US paying a high price for climate change-induced weather disasters

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(NEW YORK) — Weather globally and across the U.S. has grown increasingly violent, with Americans seeing a steady increase in tornado events since 1950. More than 900 tornadoes have been confirmed since Jan.1, according to the National Oceanic and Atmospheric Administration.

However, Tornadoes are not the only severe weather event leaving behind a trail of destruction. Tropical storms and hurricanes also have been wreaking havoc, amassing billions of dollars in damages.  Since 1980, when NOAA began calculating overall damage costs, the U.S. has seen more than 300 extreme weather events rack up bills of over $1 billion each. Collectively, these events exceeded $ 2 trillion.

In 2020, there were 22 weather and climate disasters totaling $1 billion — a new record. This also marked the 10th consecutive year the nation had at least eight disasters with billion-dollar tabs.

Hurricane Ida slammed Louisiana in August, becoming just the third hurricane in history to make landfall in the state with winds of at least 150mph. Hurricane Laura in 2020, and the “Last Island” hurricane from 1856 are the other two. Costs from Ida are expected to surpass $64 billion, making it the second-most damaging hurricane in Louisiana, behind Hurricane Katrina.

According to Louisiana Gov. John Bel Edwards the most recent disasters could have been worse as a system of flood gates, pumps and levees costing more than $14 billion were put to the test, avoiding disastrous flooding similar to those caused by Katrina.

“Our levees really did perform extremely well,” he said, adding, “There were a few smaller levees that were overtopped… but they did not fail.”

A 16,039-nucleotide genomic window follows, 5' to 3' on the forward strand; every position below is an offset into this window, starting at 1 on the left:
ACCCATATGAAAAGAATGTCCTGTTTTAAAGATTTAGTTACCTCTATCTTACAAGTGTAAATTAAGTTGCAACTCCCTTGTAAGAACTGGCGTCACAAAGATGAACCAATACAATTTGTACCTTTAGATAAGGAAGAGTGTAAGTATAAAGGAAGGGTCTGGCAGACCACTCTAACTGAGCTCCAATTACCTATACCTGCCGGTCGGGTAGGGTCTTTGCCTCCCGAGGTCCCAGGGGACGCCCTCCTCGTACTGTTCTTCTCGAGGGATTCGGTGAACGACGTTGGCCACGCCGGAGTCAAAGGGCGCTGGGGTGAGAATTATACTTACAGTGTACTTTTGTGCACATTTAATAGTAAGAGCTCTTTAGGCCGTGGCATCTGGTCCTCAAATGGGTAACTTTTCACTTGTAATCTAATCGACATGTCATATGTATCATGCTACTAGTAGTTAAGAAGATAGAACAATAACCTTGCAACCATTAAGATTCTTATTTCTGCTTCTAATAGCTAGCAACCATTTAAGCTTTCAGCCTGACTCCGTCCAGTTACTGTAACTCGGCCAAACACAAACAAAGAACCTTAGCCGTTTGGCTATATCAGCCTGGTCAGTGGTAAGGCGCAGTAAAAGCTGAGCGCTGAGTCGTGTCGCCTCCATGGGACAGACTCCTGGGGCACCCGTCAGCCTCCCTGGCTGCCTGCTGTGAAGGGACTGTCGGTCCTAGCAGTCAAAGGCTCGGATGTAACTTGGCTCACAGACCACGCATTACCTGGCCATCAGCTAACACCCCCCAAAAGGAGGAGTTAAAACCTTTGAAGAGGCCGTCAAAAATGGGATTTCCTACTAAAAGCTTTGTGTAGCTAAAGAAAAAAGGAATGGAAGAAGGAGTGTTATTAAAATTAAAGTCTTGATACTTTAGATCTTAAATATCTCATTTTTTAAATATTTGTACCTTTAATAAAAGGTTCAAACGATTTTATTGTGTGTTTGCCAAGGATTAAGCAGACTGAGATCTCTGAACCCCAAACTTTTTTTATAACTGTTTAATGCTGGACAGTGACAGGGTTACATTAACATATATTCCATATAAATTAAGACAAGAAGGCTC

Still, more than a million people in Louisiana were left without power, over 90 people killed across eight states, and the remnants of Ida crippled parts of the Northeast. New York City issued a flash food emergency for the first time in history, and Central Park saw a record 3.15 inches of rainfall in a single hour, according to the National Weather Service.

“You have to meet a $30 million threshold in order to qualify for the additional FEMA assistance. We shattered that number. We’re at least $50 million in damages,” New York Gov. Kathy Hochul said. “Because of climate change, unfortunately, this is something we’re going to have to deal with with great regularity.”

Texas was sent into a deep freeze in February after historically low temperatures and multiple severe winter storms swept through northwest, central, and eastern states, leading to a catastrophic power outage. Millions suffered with no heat or drinking water, and over 125 people were killed in Texas alone. NOAA reports this as the most costly U.S winter storm on record at more than $20 billion, eclipsing the “Storm of the Century” in 1993.

Memories of being left cold and in the dark are still fresh for those like Houston resident Michael Ashby, telling ABC News, “Our temperature in the house went from 80 degrees, all the way down to 45. So, we were just snuggled together, bundled up.”

The tornadoes, hurricanes and even Texas’ deep freeze share a common source according to Stanford University climate specialist Noah Diffenbaugh.

“The heat in the upper layers of the ocean is increasing. That’s providing more energy for storms. We are seeing not just stronger storms, but also this rapid intensification of storms,” Diffenbaugh said.

More than 530 people have died this year due to severe-weather events with a price tag of about $350 billion, according to government meteorologists.

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